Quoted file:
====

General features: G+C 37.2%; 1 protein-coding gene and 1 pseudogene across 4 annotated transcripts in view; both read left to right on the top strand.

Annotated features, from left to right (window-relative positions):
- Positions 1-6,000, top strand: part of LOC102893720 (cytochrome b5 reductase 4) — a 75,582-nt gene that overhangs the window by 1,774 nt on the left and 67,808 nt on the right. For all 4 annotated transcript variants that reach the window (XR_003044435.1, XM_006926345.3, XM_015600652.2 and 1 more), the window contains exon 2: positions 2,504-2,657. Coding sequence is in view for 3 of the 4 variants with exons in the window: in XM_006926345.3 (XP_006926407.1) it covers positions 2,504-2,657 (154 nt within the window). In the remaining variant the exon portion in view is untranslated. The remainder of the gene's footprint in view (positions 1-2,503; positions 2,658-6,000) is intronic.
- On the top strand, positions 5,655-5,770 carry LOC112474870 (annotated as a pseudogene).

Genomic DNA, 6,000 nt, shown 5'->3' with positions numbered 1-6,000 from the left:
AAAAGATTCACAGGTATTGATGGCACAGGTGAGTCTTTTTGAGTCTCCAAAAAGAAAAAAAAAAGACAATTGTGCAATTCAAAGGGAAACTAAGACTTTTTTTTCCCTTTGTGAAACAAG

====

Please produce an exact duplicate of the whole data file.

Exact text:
General features: G+C 37.2%; 1 protein-coding gene and 1 pseudogene across 4 annotated transcripts in view; both read left to right on the top strand.

Annotated features, from left to right (window-relative positions):
- Positions 1-6,000, top strand: part of LOC102893720 (cytochrome b5 reductase 4) — a 75,582-nt gene that overhangs the window by 1,774 nt on the left and 67,808 nt on the right. For all 4 annotated transcript variants that reach the window (XR_003044435.1, XM_006926345.3, XM_015600652.2 and 1 more), the window contains exon 2: positions 2,504-2,657. Coding sequence is in view for 3 of the 4 variants with exons in the window: in XM_006926345.3 (XP_006926407.1) it covers positions 2,504-2,657 (154 nt within the window). In the remaining variant the exon portion in view is untranslated. The remainder of the gene's footprint in view (positions 1-2,503; positions 2,658-6,000) is intronic.
- On the top strand, positions 5,655-5,770 carry LOC112474870 (annotated as a pseudogene).

Genomic DNA, 6,000 nt, shown 5'->3' with positions numbered 1-6,000 from the left:
AAAAGATTCACAGGTATTGATGGCACAGGTGAGTCTTTTTGAGTCTCCAAAAAGAAAAAAAAAAGACAATTGTGCAATTCAAAGGGAAACTAAGACTTTTTTTTCCCTTTGTGAAACAAG